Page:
How Capitalism Causes Crime

Crime is something that we all have to deal with, but have you ever thought about why there’s so much of it? The answer might surprise you. You’ve probably heard the phrase “it’s not the crime that kills you—it’s the punishment”—but what if we could reduce crime by punishing its causes rather than its perpetrators? This post will explore some ways in which our economic system contributes to crime, and it will also offer some solutions for how capitalism can be reformed to reduce crime. Hopefully this post inspires you to think differently about how we approach people who break laws and punish them for their crimes.

Capitalism changes the way we relate to other people.

Capitalism changes the way we relate to other people. It can make us more selfish, competitive, aggressive and violent. It also makes us more isolated from each other.

Capitalism requires that we compete for work in order to survive. This competition creates a situation where some people will lose out – no matter how hard they try; others will get ahead if they’re willing to go further than others are willing to go in order to get ahead; and some will get ahead while stepping on their friend’s backs in order not just survive but thrive: becoming rich enough so as not ever again have to worry about whether or not there’s enough food on the table tonight when you come home from work – or even today if your boss decides today is the day he wants his secretary fired because she’s been talking too much about how unfair things have become since he started working here four years ago…

If you don’t have enough money, you may turn to crime.

You may be thinking, “but how can crime be a symptom of poverty? If people are poor, they don’t have money to buy things or go on expensive vacations. They only want to steal because they’re greedy!” Well, this is where you would be wrong. Here’s why:

If you don’t have enough money, you might turn to crime. If there isn’t enough food around and everyone has been eating the same thing for days or weeks at a time, then some people will start stealing so that they have something different to eat even if it means getting caught. If someone doesn’t have access to clean water or soap then they might break into houses because those items are necessities that aren’t available anywhere else (except maybe in other countries). When there aren’t any jobs available these days due to outsourcing overseas then what choice do we have but turn criminal? It’s either sit around doing nothing all day long while waiting for your benefits check from Social Security every month -or- take matters into your own hands by doing something productive instead.”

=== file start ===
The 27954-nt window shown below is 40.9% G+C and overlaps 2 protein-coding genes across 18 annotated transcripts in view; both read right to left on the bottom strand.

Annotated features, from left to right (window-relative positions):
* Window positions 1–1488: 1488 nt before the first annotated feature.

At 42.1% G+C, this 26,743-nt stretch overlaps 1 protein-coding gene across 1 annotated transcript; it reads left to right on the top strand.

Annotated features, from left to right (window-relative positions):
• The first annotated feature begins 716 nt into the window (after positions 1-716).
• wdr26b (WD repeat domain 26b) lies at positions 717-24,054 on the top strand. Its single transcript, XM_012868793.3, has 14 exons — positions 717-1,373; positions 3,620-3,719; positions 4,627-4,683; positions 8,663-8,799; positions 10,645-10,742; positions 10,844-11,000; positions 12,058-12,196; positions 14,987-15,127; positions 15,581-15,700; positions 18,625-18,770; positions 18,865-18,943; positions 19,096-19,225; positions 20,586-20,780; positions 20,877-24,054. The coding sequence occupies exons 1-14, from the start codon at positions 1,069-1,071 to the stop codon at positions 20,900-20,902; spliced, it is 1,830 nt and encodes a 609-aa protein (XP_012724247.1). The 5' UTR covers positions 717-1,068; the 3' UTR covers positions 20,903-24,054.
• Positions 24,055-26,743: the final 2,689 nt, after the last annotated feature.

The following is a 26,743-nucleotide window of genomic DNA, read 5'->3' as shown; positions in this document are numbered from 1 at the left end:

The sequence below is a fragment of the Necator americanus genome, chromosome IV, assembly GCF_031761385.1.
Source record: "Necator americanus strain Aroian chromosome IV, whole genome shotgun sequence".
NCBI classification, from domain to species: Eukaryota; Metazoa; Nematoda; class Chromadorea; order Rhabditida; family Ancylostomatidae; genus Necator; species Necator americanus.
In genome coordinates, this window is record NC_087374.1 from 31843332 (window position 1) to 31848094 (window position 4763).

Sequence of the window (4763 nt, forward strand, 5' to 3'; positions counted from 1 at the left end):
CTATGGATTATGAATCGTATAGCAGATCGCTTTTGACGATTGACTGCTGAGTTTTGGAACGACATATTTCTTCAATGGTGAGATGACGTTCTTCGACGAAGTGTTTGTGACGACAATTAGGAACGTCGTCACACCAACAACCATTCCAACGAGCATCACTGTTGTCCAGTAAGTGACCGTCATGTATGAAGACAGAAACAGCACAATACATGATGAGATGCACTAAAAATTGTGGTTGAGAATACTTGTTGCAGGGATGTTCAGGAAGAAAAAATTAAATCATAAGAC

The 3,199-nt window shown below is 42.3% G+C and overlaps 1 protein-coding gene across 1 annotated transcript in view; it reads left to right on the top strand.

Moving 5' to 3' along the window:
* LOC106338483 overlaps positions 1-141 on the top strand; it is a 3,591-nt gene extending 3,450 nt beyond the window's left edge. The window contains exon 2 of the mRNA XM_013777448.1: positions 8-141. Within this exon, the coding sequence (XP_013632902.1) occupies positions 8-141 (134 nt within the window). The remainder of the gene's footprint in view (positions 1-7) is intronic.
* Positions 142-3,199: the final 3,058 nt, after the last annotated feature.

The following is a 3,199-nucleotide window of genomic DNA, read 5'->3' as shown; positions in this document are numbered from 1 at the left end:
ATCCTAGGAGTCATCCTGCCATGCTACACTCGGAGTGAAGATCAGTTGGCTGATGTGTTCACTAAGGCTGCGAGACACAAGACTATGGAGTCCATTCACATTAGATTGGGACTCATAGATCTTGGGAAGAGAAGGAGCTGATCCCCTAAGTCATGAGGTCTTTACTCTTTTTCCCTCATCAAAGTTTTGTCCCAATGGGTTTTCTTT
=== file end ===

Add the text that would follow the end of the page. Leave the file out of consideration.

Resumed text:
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When people are jobless and poor, they are more likely to commit crimes.

People are more likely to commit crimes when they are jobless, poor and both.

In the last ten years, there has been a lot of research conducted on the relationship between unemployment and crime rates. As is commonly known, when people lose their jobs or have trouble finding work in a particular area, they sometimes turn to illegal activities such as drug dealing or theft in order to make ends meet. The same goes for those who live in areas where opportunities for employment are scarce: if someone lives in a poor neighborhood with no apparent way out of poverty, then he may end up committing crimes so that he can afford luxuries like food or clothing for himself or his family members.

However what’s less obvious is whether these factors combine together into something even worse—or whether one can predict how likely someone might be towards committing crimes based on knowing whether he/she was unemployed during a specific time period (e.g., “I was unemployed over this past year”), how much money he/she earned during said time period (“I made less than $30k”), etcetera…

Poor living conditions make people more likely to commit crimes.

Living conditions are another factor that can increase the chances of committing a crime. Poor living conditions, such as overcrowding and lack of sanitation, are linked to stress and mental health issues such as depression and anxiety. These can make it more difficult for people to control their impulses or behave appropriately in certain situations.

Poor living conditions may also make it harder for people to get enough sleep or exercise regularly—both of which are important for staying healthy.

Capitalism causes loneliness and a lack of purpose in people’s lives.

You might be thinking: “But capitalism creates jobs. It gives people a sense of purpose!” In fact, capitalism does the opposite. Capitalism causes loneliness and a lack of purpose in people’s lives by virtue of its inherent nature as an economic system that prioritizes profit over human needs.

Studies have shown that loneliness is on the rise worldwide, but it’s especially acute in America (where we’ve seen a sharp increase since 2000). Loneliness is also associated with increased risk for heart disease, stroke, dementia and other health problems—which can be expensive to treat if you don’t have health insurance or money to pay for treatment out-of-pocket. When you’re working multiple service jobs just to pay your bills and aren’t able to spend time with friends or family who may be struggling with their own loneliness because they too are working multiple service jobs just trying not to go hungry or homeless… Well, that’s when things start getting scary!